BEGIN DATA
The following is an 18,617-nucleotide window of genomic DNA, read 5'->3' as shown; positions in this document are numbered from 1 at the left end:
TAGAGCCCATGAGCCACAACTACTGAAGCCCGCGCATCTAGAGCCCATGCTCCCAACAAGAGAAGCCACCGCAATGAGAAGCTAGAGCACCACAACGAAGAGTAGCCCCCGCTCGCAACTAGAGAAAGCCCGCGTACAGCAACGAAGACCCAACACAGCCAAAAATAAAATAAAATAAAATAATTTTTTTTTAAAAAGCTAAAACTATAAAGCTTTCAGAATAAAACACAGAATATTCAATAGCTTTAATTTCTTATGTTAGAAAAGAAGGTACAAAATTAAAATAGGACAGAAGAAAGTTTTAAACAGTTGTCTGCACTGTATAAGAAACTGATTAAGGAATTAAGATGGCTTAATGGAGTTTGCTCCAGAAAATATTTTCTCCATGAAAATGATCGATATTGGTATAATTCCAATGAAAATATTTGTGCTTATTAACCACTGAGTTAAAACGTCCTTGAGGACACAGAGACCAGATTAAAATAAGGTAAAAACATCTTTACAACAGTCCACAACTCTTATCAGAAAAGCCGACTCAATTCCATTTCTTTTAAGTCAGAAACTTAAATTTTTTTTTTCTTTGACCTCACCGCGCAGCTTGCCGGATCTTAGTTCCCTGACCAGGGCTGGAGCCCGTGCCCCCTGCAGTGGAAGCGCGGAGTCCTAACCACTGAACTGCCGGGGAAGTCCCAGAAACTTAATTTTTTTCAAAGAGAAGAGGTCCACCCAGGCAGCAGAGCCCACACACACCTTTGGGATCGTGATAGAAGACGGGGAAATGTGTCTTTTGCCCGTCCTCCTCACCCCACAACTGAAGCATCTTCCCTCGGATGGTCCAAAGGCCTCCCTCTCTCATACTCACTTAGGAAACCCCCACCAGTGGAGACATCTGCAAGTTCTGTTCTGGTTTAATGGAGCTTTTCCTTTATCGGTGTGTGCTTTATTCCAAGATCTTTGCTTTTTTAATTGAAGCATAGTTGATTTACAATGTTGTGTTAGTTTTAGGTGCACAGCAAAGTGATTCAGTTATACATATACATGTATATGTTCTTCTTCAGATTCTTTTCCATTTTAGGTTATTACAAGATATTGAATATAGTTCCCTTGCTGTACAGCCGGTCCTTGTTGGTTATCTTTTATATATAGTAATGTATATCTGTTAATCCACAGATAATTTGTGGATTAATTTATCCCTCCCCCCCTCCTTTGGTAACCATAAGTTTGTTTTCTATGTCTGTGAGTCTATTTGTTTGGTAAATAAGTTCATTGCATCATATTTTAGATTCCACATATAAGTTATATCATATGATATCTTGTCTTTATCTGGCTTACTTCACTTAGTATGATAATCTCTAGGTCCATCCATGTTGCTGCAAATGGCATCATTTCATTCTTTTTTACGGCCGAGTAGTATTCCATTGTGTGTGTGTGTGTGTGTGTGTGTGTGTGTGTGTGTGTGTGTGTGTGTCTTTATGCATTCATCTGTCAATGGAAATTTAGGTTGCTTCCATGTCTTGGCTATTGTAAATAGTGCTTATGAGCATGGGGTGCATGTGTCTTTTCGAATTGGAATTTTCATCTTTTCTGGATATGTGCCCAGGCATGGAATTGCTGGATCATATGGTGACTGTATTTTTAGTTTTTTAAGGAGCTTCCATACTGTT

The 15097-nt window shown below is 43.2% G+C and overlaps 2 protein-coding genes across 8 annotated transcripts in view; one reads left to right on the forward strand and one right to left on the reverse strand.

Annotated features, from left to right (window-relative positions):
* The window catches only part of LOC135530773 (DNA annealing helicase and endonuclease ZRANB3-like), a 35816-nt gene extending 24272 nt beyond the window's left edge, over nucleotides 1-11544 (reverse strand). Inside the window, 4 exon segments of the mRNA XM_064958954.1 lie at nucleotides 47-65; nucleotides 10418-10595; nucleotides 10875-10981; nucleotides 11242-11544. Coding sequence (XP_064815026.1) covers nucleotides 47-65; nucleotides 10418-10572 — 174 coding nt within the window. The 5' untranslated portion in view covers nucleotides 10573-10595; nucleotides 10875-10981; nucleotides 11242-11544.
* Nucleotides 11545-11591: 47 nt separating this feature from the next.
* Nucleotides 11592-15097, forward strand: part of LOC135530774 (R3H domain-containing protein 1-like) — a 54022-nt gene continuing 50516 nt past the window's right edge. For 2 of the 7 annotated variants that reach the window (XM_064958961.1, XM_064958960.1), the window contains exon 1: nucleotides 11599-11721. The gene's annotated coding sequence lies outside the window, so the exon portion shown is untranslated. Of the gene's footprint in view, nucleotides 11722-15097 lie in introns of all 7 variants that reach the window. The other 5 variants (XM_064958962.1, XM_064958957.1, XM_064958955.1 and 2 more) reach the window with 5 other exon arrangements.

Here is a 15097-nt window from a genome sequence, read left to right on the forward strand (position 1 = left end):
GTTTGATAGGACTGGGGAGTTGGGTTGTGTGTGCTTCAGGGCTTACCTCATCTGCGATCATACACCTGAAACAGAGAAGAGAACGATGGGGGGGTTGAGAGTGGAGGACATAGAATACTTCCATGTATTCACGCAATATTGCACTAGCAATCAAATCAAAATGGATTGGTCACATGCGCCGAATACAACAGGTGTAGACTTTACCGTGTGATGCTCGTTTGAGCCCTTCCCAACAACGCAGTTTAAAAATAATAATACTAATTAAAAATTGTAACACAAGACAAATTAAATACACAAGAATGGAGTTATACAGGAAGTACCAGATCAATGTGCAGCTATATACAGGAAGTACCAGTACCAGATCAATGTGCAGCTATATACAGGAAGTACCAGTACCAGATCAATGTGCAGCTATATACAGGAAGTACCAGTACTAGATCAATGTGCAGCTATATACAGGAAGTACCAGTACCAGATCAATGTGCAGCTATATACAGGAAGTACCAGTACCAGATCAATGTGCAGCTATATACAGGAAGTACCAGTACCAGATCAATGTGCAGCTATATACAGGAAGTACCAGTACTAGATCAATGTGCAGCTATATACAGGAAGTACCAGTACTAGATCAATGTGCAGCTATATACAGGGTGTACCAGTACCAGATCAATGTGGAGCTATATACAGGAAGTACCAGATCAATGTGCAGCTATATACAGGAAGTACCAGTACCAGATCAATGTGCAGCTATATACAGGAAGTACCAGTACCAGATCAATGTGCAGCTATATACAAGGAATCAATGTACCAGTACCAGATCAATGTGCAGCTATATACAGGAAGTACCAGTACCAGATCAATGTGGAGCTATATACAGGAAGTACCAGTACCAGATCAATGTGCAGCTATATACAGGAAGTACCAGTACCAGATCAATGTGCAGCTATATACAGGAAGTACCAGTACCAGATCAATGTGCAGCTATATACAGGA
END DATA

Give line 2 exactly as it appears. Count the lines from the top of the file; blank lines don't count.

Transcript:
TAGAGCCCATGAGCCACAACTACTGAAGCCCGCGCATCTAGAGCCCATGCTCCCAACAAGAGAAGCCACCGCAATGAGAAGCTAGAGCACCACAACGAAGAGTAGCCCCCGCTCGCAACTAGAGAAAGCCCGCGTACAGCAACGAAGACCCAACACAGCCAAAAATAAAATAAAATAAAATAATTTTTTTTTAAAAAGCTAAAACTATAAAGCTTTCAGAATAAAACACAGAATATTCAATAGCTTTAATTTCTTATGTTAGAAAAGAAGGTACAAAATTAAAATAGGACAGAAGAAAGTTTTAAACAGTTGTCTGCACTGTATAAGAAACTGATTAAGGAATTAAGATGGCTTAATGGAGTTTGCTCCAGAAAATATTTTCTCCATGAAAATGATCGATATTGGTATAATTCCAATGAAAATATTTGTGCTTATTAACCACTGAGTTAAAACGTCCTTGAGGACACAGAGACCAGATTAAAATAAGGTAAAAACATCTTTACAACAGTCCACAACTCTTATCAGAAAAGCCGACTCAATTCCATTTCTTTTAAGTCAGAAACTTAAATTTTTTTTTTCTTTGACCTCACCGCGCAGCTTGCCGGATCTTAGTTCCCTGACCAGGGCTGGAGCCCGTGCCCCCTGCAGTGGAAGCGCGGAGTCCTAACCACTGAACTGCCGGGGAAGTCCCAGAAACTTAATTTTTTTCAAAGAGAAGAGGTCCACCCAGGCAGCAGAGCCCACACACACCTTTGGGATCGTGATAGAAGACGGGGAAATGTGTCTTTTGCCCGTCCTCCTCACCCCACAACTGAAGCATCTTCCCTCGGATGGTCCAAAGGCCTCCCTCTCTCATACTCACTTAGGAAACCCCCACCAGTGGAGACATCTGCAAGTTCTGTTCTGGTTTAATGGAGCTTTTCCTTTATCGGTGTGTGCTTTATTCCAAGATCTTTGCTTTTTTAATTGAAGCATAGTTGATTTACAATGTTGTGTTAGTTTTAGGTGCACAGCAAAGTGATTCAGTTATACATATACATGTATATGTTCTTCTTCAGATTCTTTTCCATTTTAGGTTATTACAAGATATTGAATATAGTTCCCTTGCTGTACAGCCGGTCCTTGTTGGTTATCTTTTATATATAGTAATGTATATCTGTTAATCCACAGATAATTTGTGGATTAATTTATCCCTCCCCCCCTCCTTTGGTAACCATAAGTTTGTTTTCTATGTCTGTGAGTCTATTTGTTTGGTAAATAAGTTCATTGCATCATATTTTAGATTCCACATATAAGTTATATCATATGATATCTTGTCTTTATCTGGCTTACTTCACTTAGTATGATAATCTCTAGGTCCATCCATGTTGCTGCAAATGGCATCATTTCATTCTTTTTTACGGCCGAGTAGTATTCCATTGTGTGTGTGTGTGTGTGTGTGTGTGTGTGTGTGTGTGTGTGTGTGTGTCTTTATGCATTCATCTGTCAATGGAAATTTAGGTTGCTTCCATGTCTTGGCTATTGTAAATAGTGCTTATGAGCATGGGGTGCATGTGTCTTTTCGAATTGGAATTTTCATCTTTTCTGGATATGTGCCCAGGCATGGAATTGCTGGATCATATGGTGACTGTATTTTTAGTTTTTTAAGGAGCTTCCATACTGTT